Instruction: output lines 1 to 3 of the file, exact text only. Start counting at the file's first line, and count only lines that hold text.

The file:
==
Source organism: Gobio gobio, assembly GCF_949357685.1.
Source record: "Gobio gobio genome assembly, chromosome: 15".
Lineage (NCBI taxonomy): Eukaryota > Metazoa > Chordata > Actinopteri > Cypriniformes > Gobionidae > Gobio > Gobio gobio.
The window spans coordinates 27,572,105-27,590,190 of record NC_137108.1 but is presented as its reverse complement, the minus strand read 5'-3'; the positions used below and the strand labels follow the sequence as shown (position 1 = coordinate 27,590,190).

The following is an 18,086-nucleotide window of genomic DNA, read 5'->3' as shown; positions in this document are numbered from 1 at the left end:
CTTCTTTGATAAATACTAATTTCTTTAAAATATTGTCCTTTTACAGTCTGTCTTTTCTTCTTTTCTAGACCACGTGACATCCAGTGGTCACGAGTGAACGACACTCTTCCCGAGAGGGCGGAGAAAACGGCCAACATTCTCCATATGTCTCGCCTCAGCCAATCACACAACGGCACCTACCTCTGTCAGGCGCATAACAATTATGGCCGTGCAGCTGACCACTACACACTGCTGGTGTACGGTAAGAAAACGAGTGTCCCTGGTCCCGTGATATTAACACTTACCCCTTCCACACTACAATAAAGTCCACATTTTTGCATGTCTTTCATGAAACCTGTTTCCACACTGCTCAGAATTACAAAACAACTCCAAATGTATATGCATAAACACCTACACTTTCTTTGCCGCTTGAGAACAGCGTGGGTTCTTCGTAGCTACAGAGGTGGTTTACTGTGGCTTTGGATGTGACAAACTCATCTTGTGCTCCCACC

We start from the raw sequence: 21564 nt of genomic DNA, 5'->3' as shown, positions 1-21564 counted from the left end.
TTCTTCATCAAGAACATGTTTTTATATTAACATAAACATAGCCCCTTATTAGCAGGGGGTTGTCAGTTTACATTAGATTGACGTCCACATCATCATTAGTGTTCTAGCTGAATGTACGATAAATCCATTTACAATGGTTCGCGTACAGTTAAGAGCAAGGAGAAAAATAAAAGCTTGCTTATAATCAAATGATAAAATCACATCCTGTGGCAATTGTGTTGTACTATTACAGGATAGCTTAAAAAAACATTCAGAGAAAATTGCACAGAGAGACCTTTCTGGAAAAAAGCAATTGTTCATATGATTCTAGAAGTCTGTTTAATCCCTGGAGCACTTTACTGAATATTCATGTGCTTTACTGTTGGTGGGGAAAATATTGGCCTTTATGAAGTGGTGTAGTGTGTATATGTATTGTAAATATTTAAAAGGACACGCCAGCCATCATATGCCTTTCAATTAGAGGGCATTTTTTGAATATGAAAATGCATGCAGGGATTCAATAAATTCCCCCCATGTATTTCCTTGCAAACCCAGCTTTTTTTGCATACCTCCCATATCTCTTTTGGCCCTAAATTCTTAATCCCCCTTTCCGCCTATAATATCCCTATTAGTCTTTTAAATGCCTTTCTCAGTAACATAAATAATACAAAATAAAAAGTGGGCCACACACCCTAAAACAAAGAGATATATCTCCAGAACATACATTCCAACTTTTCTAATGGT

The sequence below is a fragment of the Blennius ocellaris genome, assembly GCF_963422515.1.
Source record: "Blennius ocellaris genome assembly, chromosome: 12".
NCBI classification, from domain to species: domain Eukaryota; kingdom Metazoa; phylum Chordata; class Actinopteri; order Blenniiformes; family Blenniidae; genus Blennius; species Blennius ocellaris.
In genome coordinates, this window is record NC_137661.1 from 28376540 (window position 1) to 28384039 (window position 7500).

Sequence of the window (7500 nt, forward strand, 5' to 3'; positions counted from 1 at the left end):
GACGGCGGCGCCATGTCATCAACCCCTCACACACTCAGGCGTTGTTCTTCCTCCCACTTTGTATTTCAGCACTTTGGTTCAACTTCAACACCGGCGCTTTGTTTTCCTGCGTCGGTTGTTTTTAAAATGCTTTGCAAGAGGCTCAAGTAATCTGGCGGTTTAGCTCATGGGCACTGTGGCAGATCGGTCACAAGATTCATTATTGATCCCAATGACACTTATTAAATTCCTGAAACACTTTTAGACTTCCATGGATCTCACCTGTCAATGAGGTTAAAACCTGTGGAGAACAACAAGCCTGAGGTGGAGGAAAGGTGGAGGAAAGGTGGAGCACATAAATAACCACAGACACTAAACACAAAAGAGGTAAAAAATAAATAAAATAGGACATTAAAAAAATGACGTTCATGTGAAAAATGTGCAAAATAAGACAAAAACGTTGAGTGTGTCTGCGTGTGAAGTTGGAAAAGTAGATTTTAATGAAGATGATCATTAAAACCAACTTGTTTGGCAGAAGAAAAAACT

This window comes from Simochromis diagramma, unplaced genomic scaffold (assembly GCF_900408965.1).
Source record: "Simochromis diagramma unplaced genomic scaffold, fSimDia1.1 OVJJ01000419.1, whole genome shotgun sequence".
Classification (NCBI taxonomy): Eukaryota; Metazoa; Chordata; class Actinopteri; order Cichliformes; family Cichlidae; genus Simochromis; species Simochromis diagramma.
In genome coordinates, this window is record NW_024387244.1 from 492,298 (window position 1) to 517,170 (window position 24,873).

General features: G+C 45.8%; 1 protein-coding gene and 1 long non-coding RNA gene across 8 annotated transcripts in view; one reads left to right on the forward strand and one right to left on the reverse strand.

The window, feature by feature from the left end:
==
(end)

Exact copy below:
Source organism: Gobio gobio, assembly GCF_949357685.1.
Source record: "Gobio gobio genome assembly, chromosome: 15".
Lineage (NCBI taxonomy): Eukaryota > Metazoa > Chordata > Actinopteri > Cypriniformes > Gobionidae > Gobio > Gobio gobio.